16 million passwords have been found to have been added to Dark Web sites over the last 12-months according to a report published by cybersecurity firm ImmuniWeb.
The passwords, many of which had been obtained off the back of a 50% increase in data breaches in the first quarter of 2019, came via a whopping 4 billion compromised records in over 4,000 data breaches.
Using their own in-house technology, ImmuniWeb discovered over 21 million credentials belonging to Fortune 500 companies with 16 million dating to the last 12 months. The most popular sources for the data breaches were found to be third parties – websites and other resources unrelated to the organizations themselves followed by trust third-parties, partners, suppliers and vendors to Fortune 500 companies.
Despite years of news about data breaches and education campaigns about the need for strong passwords, the report found that basic, guessable passwords such as 12345678, abc123 and even password still remain widely used. Of the full 21 million records analyzed, the report only found 4.9 million unique passwords.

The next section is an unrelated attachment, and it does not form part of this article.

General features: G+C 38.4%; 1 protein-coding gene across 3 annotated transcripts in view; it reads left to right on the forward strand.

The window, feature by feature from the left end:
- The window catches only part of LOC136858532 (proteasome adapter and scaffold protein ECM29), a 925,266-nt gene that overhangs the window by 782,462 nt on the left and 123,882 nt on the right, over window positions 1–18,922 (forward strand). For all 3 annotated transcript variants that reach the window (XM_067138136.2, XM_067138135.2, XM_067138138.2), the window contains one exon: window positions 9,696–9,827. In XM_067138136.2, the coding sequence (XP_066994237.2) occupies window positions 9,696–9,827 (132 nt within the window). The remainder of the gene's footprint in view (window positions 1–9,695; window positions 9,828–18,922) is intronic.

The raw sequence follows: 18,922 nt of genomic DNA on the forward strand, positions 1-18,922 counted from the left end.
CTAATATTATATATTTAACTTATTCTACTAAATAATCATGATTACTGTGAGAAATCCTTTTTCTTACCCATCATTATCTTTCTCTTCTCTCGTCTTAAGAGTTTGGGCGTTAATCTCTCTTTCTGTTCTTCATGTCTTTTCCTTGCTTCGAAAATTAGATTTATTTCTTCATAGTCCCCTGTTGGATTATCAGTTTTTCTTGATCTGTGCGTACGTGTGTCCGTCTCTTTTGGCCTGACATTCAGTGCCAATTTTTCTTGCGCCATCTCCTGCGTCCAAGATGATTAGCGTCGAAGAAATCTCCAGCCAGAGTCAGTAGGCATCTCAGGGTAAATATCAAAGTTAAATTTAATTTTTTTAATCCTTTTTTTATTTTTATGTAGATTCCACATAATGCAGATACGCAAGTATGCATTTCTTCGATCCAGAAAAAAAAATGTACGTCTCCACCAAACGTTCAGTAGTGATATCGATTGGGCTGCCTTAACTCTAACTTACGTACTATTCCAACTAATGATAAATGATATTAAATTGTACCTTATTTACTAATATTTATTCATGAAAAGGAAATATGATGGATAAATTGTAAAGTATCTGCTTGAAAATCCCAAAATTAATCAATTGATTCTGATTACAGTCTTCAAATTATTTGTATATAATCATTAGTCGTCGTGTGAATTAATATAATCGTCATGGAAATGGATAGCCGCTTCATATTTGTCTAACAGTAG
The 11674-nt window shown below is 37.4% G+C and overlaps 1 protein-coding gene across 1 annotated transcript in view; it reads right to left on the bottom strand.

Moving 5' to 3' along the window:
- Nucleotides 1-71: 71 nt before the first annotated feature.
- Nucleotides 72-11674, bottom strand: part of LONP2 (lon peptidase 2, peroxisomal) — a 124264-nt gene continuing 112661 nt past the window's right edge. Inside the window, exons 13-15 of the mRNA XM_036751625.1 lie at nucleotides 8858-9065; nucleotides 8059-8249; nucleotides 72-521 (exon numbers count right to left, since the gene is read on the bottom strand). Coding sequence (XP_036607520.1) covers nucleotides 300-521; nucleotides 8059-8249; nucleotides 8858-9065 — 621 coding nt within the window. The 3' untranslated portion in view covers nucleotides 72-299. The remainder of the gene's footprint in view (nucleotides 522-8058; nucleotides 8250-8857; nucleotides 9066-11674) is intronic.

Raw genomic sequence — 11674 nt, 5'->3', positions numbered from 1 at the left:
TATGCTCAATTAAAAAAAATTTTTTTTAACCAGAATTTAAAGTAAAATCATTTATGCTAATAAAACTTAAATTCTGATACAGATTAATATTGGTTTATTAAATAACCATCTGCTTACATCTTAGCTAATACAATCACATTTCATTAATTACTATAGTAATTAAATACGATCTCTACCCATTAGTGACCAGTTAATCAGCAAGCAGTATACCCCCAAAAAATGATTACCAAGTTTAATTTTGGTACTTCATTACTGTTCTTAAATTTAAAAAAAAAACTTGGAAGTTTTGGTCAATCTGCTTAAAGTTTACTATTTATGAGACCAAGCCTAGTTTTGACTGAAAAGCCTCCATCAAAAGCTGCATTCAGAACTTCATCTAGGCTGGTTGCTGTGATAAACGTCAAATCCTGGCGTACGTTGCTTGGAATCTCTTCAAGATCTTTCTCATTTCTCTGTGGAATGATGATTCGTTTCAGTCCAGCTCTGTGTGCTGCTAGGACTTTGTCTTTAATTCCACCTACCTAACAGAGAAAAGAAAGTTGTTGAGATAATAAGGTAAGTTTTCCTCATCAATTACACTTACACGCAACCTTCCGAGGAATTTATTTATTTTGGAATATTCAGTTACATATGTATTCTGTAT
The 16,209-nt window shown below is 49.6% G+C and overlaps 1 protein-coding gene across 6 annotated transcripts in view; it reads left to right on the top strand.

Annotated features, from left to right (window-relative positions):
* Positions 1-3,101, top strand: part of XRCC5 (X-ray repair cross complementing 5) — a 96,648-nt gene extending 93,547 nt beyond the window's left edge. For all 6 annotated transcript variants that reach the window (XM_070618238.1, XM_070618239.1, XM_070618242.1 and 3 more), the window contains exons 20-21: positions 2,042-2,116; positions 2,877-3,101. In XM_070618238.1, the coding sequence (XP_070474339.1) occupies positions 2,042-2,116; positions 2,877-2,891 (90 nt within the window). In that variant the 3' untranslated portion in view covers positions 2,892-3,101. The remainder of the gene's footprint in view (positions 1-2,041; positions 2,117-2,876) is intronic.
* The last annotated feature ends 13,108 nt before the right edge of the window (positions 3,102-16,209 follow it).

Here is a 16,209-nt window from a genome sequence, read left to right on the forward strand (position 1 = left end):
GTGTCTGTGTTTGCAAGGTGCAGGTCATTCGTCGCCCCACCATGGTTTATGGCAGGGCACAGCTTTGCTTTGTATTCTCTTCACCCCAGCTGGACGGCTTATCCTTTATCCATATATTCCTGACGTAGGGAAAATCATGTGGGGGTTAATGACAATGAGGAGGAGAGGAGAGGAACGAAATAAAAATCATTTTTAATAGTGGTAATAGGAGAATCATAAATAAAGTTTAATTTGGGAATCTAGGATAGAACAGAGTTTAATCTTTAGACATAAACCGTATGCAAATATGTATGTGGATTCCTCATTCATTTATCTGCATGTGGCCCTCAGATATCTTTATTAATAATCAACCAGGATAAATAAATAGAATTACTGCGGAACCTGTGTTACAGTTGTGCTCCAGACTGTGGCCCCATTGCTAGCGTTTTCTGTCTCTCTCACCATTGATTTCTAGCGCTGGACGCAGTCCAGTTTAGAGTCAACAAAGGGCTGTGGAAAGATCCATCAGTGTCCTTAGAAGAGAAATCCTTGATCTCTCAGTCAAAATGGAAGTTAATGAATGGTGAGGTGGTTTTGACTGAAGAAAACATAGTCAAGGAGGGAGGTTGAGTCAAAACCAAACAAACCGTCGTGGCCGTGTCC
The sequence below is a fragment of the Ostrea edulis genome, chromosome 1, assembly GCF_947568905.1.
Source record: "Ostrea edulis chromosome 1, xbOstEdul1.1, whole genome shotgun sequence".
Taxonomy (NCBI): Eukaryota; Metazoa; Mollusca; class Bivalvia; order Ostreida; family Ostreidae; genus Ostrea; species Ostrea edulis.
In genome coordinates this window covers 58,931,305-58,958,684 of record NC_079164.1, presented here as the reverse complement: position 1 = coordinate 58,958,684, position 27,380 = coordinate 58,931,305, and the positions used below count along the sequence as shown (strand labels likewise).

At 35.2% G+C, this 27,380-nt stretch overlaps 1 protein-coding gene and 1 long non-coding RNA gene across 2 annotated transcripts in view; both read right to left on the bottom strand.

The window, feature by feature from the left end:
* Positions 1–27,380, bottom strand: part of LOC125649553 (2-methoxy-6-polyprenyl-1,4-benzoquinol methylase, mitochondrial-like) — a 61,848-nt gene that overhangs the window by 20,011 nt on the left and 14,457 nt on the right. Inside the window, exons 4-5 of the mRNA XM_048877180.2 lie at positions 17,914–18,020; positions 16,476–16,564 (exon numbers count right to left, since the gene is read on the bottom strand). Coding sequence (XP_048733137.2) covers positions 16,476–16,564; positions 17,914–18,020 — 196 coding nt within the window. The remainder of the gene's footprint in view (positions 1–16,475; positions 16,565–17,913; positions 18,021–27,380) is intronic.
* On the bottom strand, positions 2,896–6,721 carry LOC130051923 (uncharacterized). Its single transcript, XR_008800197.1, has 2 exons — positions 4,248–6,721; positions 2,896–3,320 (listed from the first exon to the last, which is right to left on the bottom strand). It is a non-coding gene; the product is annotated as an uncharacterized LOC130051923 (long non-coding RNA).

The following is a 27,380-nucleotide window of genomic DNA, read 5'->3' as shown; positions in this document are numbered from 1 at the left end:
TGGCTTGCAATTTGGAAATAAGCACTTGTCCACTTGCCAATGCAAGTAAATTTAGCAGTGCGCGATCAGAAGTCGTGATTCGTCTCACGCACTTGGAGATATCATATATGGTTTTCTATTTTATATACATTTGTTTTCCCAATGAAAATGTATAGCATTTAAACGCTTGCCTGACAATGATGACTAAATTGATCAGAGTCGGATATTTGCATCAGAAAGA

“This is an interesting glimpse into the inner-workings of underground criminal hacking markets,” Craig Young, computer security researcher for security firm Tripwire Inc.’s vulnerability and exposure research team told SiliconANGLE. “It illustrates just how easy it can be for an adversary to obtain a foothold into a target organization.”
“Some criminal hackers are very good at spear-fishing or breaching random websites, but may have little ability to directly monetize the information,” Young explained. “Others may specialize in escalating access within an organization but have little capability in the way of initially obtaining access. Underground markets typically hosted on TOR allow these threat actors to collaborate with relative anonymity.”
Jarrod Overson, director of engineering at cybersecurity company Shape Security Inc. noted that “credential stuffing is one of the most common types of attacks due to how cheap it is to perform and how successful it is.”
“Successful credential stuffing attacks provide criminals with accounts they can then use to defraud individuals and companies,” Overson said. “Attackers monetize everything from store credit, to loyalty points, to prescription drug refills.”
“Users can protect themselves by never reusing passwords and turning on two-factor authentication whenever possible,” Overson added. “Password managers like 1Password can help users manage hundreds of unique passwords across devices easily.”
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